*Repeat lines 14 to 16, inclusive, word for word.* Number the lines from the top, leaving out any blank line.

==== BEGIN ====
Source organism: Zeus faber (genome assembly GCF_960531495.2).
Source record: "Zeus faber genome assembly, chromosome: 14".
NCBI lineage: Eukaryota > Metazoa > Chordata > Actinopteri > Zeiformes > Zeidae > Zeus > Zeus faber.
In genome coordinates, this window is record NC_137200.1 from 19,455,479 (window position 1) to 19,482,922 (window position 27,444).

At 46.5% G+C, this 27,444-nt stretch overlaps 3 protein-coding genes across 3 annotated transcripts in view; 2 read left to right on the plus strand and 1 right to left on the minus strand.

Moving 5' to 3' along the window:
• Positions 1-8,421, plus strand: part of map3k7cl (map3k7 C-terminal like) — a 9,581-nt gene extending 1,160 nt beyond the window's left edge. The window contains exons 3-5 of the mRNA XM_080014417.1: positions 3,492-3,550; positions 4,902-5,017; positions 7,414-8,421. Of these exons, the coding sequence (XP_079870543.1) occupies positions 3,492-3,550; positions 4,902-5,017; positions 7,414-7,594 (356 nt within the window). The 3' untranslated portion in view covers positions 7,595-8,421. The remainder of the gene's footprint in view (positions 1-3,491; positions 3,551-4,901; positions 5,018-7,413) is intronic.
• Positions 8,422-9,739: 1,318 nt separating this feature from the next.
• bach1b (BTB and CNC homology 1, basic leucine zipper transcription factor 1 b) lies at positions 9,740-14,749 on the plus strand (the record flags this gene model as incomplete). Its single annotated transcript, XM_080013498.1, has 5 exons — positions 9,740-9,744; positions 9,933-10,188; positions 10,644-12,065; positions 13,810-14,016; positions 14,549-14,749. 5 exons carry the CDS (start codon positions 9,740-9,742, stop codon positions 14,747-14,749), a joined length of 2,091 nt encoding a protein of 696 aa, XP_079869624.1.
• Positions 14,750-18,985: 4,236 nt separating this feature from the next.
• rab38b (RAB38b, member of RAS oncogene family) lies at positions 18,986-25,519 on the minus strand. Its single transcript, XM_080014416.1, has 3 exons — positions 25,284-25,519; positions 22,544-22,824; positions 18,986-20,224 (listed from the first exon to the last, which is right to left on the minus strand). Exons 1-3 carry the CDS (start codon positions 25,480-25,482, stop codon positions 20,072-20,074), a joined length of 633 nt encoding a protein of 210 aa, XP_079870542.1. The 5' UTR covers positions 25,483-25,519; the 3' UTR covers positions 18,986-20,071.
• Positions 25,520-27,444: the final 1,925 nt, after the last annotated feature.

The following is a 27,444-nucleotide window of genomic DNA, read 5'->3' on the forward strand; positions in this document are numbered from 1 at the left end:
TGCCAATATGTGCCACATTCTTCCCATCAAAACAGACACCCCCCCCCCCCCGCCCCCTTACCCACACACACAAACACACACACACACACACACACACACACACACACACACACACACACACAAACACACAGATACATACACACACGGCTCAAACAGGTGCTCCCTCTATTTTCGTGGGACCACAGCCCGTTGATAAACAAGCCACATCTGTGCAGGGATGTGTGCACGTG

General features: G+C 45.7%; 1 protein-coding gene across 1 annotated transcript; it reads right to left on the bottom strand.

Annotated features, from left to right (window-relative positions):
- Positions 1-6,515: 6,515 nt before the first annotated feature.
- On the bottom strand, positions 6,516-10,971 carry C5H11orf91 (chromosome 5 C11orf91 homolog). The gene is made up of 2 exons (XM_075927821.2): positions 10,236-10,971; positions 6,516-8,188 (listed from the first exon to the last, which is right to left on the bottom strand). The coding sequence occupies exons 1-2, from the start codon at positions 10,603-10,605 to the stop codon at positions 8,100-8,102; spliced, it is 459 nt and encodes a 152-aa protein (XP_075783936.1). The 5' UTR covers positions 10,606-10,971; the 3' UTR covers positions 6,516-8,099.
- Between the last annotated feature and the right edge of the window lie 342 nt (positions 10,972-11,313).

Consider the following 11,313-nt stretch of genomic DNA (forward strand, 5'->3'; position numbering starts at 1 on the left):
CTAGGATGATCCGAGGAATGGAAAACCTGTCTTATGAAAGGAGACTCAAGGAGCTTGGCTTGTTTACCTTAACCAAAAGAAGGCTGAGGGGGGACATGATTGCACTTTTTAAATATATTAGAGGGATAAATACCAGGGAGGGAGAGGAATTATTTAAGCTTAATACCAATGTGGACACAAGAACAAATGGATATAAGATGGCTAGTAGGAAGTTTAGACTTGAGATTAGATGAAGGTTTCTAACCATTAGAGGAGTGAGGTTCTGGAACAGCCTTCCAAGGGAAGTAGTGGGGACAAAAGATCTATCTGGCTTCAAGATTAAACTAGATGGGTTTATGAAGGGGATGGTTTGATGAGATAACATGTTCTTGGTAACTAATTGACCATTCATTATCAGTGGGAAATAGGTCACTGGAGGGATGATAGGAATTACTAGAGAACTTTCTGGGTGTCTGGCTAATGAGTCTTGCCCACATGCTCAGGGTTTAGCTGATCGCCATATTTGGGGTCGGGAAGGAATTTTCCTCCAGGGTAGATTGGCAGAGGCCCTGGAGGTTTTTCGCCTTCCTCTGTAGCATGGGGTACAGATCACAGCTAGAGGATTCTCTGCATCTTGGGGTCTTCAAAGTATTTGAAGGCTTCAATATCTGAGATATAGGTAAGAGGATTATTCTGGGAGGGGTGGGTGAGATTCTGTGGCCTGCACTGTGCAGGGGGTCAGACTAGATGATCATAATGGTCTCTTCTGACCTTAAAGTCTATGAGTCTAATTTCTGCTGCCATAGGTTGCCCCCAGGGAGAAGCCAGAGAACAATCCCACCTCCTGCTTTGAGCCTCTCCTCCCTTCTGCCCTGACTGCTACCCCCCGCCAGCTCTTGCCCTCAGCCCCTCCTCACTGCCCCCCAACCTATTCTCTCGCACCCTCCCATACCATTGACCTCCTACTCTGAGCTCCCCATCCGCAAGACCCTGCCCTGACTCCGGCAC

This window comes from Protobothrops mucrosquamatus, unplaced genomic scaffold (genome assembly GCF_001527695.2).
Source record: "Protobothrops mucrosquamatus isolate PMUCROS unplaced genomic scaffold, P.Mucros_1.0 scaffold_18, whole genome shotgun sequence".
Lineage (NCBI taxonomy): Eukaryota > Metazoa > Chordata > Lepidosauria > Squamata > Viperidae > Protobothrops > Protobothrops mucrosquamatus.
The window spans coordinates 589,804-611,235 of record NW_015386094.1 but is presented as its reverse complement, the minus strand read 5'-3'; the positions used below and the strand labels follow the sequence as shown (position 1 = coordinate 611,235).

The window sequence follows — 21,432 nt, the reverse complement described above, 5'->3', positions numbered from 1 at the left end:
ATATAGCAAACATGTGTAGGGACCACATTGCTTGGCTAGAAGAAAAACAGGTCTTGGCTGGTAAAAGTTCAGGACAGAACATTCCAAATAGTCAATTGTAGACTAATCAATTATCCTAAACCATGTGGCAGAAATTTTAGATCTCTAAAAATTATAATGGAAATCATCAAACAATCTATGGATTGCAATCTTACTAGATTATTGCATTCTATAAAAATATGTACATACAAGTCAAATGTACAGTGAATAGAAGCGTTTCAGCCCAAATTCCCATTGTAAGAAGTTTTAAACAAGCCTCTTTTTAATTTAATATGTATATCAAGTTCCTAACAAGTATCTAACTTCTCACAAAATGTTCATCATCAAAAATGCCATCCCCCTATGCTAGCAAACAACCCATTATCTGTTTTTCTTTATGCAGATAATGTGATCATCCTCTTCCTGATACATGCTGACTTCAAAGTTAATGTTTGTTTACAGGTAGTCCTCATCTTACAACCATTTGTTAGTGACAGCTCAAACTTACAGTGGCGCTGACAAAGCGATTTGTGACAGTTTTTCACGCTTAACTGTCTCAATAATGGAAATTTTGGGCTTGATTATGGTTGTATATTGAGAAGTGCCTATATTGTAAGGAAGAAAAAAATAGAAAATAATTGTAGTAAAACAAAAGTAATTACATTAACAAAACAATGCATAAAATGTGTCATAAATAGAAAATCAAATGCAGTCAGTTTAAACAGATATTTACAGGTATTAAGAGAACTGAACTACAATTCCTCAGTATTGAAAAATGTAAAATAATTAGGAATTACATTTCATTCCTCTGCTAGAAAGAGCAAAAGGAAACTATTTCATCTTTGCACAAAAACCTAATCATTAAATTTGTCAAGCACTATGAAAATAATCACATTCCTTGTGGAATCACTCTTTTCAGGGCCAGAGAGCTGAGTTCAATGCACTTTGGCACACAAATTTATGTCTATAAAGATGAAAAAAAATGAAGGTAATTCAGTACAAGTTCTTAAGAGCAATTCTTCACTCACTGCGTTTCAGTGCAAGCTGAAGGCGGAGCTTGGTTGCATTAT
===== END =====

TGCCAATATGTGCCACATTCTTCCCATCAAAACAGACACCCCCCCCCCCCCGCCCCCTTACCCACACACACAAACACACACACACACACACACACACACACACACACACACACACACACACAAACACACAGATACATACACACACGGCTCAAACAGGTGCTCCCTCTATTTTCGTGGGACCACAGCCCGTTGATAAACAAGCCACATCTGTGCAGGGATGTGTGCACGTG

General features: G+C 45.7%; 1 protein-coding gene across 1 annotated transcript; it reads right to left on the bottom strand.

Annotated features, from left to right (window-relative positions):